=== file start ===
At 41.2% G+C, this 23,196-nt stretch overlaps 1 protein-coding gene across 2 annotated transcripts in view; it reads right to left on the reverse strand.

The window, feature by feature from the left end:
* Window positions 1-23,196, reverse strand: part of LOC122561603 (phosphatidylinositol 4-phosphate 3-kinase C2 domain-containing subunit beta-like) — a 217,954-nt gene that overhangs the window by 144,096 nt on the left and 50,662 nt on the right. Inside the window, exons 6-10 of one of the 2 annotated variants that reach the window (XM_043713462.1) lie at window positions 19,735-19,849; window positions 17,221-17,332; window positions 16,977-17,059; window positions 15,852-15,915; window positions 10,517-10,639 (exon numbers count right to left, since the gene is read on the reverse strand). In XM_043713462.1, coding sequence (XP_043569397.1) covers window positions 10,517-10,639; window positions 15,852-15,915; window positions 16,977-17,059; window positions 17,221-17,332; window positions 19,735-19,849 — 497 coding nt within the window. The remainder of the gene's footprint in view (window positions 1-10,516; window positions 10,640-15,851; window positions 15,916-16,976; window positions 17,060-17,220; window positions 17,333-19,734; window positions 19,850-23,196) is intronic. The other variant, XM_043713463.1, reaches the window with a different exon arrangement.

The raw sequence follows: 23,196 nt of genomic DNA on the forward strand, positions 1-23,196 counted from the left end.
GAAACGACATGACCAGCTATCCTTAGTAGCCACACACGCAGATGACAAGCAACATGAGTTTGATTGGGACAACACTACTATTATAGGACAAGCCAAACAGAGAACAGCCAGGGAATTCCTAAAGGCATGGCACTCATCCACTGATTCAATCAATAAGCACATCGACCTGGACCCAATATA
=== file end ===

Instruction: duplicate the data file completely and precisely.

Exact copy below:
At 41.2% G+C, this 23,196-nt stretch overlaps 1 protein-coding gene across 2 annotated transcripts in view; it reads right to left on the reverse strand.

The window, feature by feature from the left end:
* Window positions 1-23,196, reverse strand: part of LOC122561603 (phosphatidylinositol 4-phosphate 3-kinase C2 domain-containing subunit beta-like) — a 217,954-nt gene that overhangs the window by 144,096 nt on the left and 50,662 nt on the right. Inside the window, exons 6-10 of one of the 2 annotated variants that reach the window (XM_043713462.1) lie at window positions 19,735-19,849; window positions 17,221-17,332; window positions 16,977-17,059; window positions 15,852-15,915; window positions 10,517-10,639 (exon numbers count right to left, since the gene is read on the reverse strand). In XM_043713462.1, coding sequence (XP_043569397.1) covers window positions 10,517-10,639; window positions 15,852-15,915; window positions 16,977-17,059; window positions 17,221-17,332; window positions 19,735-19,849 — 497 coding nt within the window. The remainder of the gene's footprint in view (window positions 1-10,516; window positions 10,640-15,851; window positions 15,916-16,976; window positions 17,060-17,220; window positions 17,333-19,734; window positions 19,850-23,196) is intronic. The other variant, XM_043713463.1, reaches the window with a different exon arrangement.

The raw sequence follows: 23,196 nt of genomic DNA on the forward strand, positions 1-23,196 counted from the left end.
GAAACGACATGACCAGCTATCCTTAGTAGCCACACACGCAGATGACAAGCAACATGAGTTTGATTGGGACAACACTACTATTATAGGACAAGCCAAACAGAGAACAGCCAGGGAATTCCTAAAGGCATGGCACTCATCCACTGATTCAATCAATAAGCACATCGACCTGGACCCAATATA